Dogs adapt better to their disabilities than humans.  And there is a lot less drama.  Our experience watching Coco lose most of his sight and hearing and Chari's professional background are the primary reasons why we are not at all concerned with adopting a sightless dog.  If our application doesn't go through, I hope anyone reading this post will open their mind toward adopting a dog like Belle.  We aren't enamored with designer dogs.  Rather we see the doodle as a cool mix of two breeds that have very favorable pet characteristics.  One breed, the lab, is one with which we have substantial experience (3 labs).  But it's about the dog, not the breed.  If we fail in this application we won't be going for the 'perfect' doodle.  Rather, we'll focus on a rescue with manageable disabilities with the disposition we are looking for.  It just happens that Belle appears to have those characteristics.

Tom

Tom:

You and your wife are the best!  I wish you lots of luck in the adoption process.  Keep me posted.

Angela

What a beautiful attitude, Tom.

Well its official.  We adopted Il-Belle and picked her up yesterday.  It was a long drive (900 miles round trip).  She handled it well.  She's a wonderful dog.  As for her disability, she has the typical Lab attitude.  She just doesn't care.  Yes, she runs into a few things.  Yes she has to learn a new house, new smells, new sounds, and new people.  I can tell she's already somewhat attached to our place because when she hears people she doesn't recognize, she sounds the alarm.  Living with four dogs in her Foster Home, she didn't have that responsibility.  But she's definitely 'top dog' here.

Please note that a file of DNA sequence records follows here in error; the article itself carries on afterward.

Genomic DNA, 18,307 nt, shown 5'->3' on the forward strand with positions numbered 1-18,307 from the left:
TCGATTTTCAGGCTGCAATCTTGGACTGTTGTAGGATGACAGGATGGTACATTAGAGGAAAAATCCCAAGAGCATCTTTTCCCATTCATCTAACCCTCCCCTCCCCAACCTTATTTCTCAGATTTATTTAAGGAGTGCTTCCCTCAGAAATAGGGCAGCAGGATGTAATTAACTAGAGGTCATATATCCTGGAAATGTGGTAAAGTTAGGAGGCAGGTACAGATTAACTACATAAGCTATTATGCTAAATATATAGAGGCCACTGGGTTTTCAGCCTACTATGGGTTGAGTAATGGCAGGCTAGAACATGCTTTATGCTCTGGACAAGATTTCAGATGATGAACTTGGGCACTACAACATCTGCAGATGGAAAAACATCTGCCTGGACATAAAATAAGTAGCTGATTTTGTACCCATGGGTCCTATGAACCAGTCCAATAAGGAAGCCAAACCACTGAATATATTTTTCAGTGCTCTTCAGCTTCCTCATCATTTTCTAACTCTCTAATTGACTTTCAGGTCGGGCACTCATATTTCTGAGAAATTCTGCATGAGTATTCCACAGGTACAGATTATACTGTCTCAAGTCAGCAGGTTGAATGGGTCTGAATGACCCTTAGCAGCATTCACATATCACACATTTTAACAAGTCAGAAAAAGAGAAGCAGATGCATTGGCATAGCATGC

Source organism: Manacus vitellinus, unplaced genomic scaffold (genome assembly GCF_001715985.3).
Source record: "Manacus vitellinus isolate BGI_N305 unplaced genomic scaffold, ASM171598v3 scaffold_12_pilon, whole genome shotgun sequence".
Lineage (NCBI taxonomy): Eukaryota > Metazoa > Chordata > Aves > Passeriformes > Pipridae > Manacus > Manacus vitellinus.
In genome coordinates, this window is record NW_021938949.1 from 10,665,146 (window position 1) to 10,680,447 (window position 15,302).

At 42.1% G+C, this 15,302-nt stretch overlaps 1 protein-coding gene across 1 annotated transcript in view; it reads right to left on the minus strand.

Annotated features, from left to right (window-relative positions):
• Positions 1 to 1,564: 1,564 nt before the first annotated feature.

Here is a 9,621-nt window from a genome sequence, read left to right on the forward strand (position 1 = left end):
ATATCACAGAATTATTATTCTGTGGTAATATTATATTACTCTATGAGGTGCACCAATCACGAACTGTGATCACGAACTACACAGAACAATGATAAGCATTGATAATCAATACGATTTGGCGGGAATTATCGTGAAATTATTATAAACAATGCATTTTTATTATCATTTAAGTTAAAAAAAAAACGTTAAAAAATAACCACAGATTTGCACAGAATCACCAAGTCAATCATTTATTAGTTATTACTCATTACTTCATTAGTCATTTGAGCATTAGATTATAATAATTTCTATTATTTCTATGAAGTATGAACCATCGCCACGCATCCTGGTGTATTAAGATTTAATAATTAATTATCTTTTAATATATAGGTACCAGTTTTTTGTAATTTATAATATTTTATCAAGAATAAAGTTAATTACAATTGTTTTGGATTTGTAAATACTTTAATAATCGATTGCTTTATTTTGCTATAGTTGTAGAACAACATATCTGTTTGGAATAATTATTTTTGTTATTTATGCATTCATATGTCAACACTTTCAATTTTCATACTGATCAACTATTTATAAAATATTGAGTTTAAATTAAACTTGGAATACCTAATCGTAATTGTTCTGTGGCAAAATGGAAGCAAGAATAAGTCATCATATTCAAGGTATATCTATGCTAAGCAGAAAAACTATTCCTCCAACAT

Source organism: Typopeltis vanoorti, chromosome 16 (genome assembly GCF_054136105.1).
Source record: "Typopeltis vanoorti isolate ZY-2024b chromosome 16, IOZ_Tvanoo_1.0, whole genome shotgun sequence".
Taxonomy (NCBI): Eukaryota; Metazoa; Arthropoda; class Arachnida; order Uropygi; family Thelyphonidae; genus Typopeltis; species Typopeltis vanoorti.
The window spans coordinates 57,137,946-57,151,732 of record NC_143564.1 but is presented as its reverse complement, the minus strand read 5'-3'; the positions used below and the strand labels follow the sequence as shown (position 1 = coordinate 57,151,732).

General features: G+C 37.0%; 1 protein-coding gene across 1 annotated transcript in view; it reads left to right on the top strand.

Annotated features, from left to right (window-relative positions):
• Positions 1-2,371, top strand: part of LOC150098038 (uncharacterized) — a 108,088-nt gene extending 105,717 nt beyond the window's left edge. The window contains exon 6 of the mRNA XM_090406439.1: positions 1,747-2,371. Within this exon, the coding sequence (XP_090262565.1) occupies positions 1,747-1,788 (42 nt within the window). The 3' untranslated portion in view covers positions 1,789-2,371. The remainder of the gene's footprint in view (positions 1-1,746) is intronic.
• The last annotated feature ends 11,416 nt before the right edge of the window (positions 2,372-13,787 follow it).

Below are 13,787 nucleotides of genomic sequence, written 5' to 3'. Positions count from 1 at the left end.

I'd read about how adaptive dogs are to losing their sight.  But she's exceeding my expectations.  She's already mind mapped our main floor.  She's having no problems with stairs, at least not the three step variety between our garage and our main floor.  Her hearing awareness is impressive.  When I'm talking to her, her attention is pointed right at my mouth.

And she's a lover.  We have a trip to the vet planned for the end of this week.  I'm not going to tell them about her disability before we arrive.  I'm curious as to how long her "I'm going to pretend I can see" routine fools them.  In today's plans are a trip to the Mounds Pet Warehouse where I'm going to let her pick out a few toys.

I want to thank all the folks at the Collective (especially Kim and Melissa) for putting us together.

Tom